Tracing the route to 4.4.4.4
VRF info: (vrf in name/id, vrf out name/id)
  1 192.168.23.3 [MPLS: Label 17 Exp 0] 0 msec 0 msec 4 msec
  2 192.168.34.4 0 msec 0 msec *

Above you can see that we are using a label for the packet from PE1 to PE2. The P router is popping the label (penultimate hop popping) so PE1 receives a normal IP packet. So far, this is looking good.

VRF on the PE routers

Since we want our customer routes separated from the service provider’s routes, we’ll have to create some VRFs. Here’s how it’s done:

PE1(config)#ip vrf CUSTOMER

First I will create a VRF called CUSTOMER. The next step will be configuring a RD (Route Distinguisher):

PE1(config-vrf)#rd ?         
  ASN:nn or IP-address:nn  VPN Route Distinguisher

The RD is to make sure that all prefixes are unique. The customer prefix + RD together are a VPNv4 route. I’ll pick something simple:

PE1(config-vrf)#rd 1:1

Our RD will be 1:1. The next item to configure is the RT (Route Target). This defines where we will import and export our VPNv4 routes. I want to make sure that all routes from CE1 and CE2 will be exchanged:

PE1(config-vrf)#route-target both 1:1

I will use RT value 1:1 and use parameter both. This means that all routes of this VRF will be imported and exported.

I used the same value (1:1) for the RD and RT, keep in mind that these are two different things…don’t mix them up! 

Here’s what the VRF now looks like:

PE1#show run | begin vrf
ip vrf CUSTOMER
 rd 1:1
 route-target export 1:1
 route-target import 1:1

After creating the VRF globally, we have to assign the interface that is facing the customer to the VRF:

PE1(config)#interface FastEthernet 0/0
PE1(config-if)#ip vrf forwarding CUSTOMER
% Interface FastEthernet0/0 IPv4 disabled and address(es) removed due to enabling VRF CUSTOMER

Once you add an interface to a VRF, Cisco IOS will remove its IP address. Let’s add it again:

PE1(config-if)#ip address 192.168.12.2 255.255.255.0

The VRF configuration of PE1 is now complete. We’ll configure the exact same thing on PE2:

PE2(config)#ip vrf CUSTOMER
PE2(config-vrf)#rd 1:1
PE2(config-vrf)#route-target export 1:1
PE2(config-vrf)#route-target import 1:1

PE2(config)#interface FastEthernet 0/1
PE2(config-if)#ip vrf forwarding CUSTOMER
PE2(config-if)#ip address 192.168.45.4 255.255.255.0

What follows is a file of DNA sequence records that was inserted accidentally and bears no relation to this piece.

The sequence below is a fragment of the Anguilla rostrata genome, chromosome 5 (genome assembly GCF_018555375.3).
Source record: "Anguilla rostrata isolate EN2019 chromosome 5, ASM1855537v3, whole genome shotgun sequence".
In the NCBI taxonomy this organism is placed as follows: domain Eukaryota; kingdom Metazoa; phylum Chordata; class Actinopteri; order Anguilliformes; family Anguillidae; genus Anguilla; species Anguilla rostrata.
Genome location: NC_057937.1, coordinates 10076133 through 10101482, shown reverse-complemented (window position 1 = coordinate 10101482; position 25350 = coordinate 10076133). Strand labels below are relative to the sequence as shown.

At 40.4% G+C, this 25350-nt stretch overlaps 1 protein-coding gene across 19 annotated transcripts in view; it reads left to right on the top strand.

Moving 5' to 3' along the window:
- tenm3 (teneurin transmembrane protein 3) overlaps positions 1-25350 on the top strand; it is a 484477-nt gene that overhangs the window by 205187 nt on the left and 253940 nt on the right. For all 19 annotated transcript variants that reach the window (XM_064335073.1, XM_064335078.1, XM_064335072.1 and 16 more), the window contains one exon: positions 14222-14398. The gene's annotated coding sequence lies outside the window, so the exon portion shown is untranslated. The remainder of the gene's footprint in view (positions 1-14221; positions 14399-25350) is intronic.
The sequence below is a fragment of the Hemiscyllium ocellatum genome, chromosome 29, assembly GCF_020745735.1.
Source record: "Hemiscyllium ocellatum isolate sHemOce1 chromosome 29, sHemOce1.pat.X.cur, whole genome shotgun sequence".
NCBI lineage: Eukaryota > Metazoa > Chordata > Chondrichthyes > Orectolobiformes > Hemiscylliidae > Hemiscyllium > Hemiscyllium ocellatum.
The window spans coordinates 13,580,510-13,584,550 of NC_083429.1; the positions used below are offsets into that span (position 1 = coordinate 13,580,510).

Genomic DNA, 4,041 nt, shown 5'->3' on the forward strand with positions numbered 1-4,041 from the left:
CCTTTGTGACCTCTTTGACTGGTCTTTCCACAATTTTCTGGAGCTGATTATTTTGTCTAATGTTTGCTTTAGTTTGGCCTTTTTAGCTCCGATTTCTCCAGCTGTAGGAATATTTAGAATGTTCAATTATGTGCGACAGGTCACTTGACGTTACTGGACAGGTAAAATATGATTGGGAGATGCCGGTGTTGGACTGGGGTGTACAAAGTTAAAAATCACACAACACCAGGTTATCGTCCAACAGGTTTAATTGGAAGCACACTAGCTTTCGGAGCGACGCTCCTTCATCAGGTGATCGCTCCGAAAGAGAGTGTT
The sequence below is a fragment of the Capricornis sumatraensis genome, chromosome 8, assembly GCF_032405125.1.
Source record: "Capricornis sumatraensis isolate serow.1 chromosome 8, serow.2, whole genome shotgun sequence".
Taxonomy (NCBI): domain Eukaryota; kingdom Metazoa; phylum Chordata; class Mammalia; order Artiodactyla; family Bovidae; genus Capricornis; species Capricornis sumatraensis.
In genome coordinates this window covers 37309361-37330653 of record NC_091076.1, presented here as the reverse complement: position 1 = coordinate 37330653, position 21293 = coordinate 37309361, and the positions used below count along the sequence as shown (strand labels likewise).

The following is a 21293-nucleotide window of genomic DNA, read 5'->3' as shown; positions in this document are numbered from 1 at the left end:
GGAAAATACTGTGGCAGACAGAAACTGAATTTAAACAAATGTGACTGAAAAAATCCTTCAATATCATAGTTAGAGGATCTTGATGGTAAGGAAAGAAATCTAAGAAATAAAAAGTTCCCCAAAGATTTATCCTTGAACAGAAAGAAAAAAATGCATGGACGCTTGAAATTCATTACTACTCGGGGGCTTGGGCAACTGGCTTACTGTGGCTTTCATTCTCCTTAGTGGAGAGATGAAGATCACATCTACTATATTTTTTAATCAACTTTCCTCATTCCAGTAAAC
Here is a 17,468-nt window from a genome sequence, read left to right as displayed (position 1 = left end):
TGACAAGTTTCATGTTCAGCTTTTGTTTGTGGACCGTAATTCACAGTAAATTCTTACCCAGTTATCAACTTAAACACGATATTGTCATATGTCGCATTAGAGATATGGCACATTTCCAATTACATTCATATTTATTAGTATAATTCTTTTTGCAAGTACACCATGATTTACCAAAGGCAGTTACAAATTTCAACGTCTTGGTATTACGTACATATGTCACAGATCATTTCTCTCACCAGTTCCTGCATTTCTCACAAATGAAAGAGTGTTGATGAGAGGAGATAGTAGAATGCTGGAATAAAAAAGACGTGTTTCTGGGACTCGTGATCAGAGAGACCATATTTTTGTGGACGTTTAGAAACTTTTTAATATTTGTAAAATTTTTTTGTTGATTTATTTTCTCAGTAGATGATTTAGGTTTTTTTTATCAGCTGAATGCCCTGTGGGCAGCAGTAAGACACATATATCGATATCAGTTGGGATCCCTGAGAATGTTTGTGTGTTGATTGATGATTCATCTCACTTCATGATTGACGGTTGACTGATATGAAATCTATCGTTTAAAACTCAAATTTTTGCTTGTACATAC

The VRFs are now configured. If you want to reach the CE1 or CE2 routers then you’ll have to use the VRFs from now on:

PE1#ping vrf CUSTOMER 192.168.12.1
Type escape sequence to abort.
Sending 5, 100-byte ICMP Echos to 192.168.12.1, timeout is 2 seconds:
!!!!!
Success rate is 100 percent (5/5), round-trip min/avg/max = 1/1/4 ms
PE2#ping vrf CUSTOMER 192.168.45.5
Type escape sequence to abort.
Sending 5, 100-byte ICMP Echos to 192.168.45.5, timeout is 2 seconds:
!!!!!
Success rate is 100 percent (5/5), round-trip min/avg/max = 1/2/4 ms

Great our VRFs are operational!

IBGP Configuration on PE1 and PE2

PE1 and PE2 will have to exchange VPNv4 routes through IBGP. When you configure iBGP, your routers will only exchange IPv4 unicast routes by default. Since we need the PE routers to exchange VPNv4 routes, we’ll have to activate an additional address-family:

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Forum Replies

  1. Great as always. Just one minor issue. On the first topology picture, shouldnt the provider AS number be 123 as you stated in text instead of AS 234 or vice versa?

  2. Hello Ivan,

    You could use a topology like this:

    ... Continue reading in our forum

  3. Hello Madhu

    I went into the lab and attempted to use both the show bgp vpnv4 unicast vrf CUSTOMER summary command and the show bgp vrf CUSTOMER summary command and both resulted in the same output. The more correct command to use would be the latter since it specifically states what you want displayed.

    The show bgp set of commands tend to assume certain things when you use them. For example if you simply issue the show bgp command, it will assume the ipv4 address family. In this case, there is only one VRF, so all configurations are assumed to be in that VR

    ... Continue reading in our forum

  4. Hi Laz,
    Thank you for the explanation!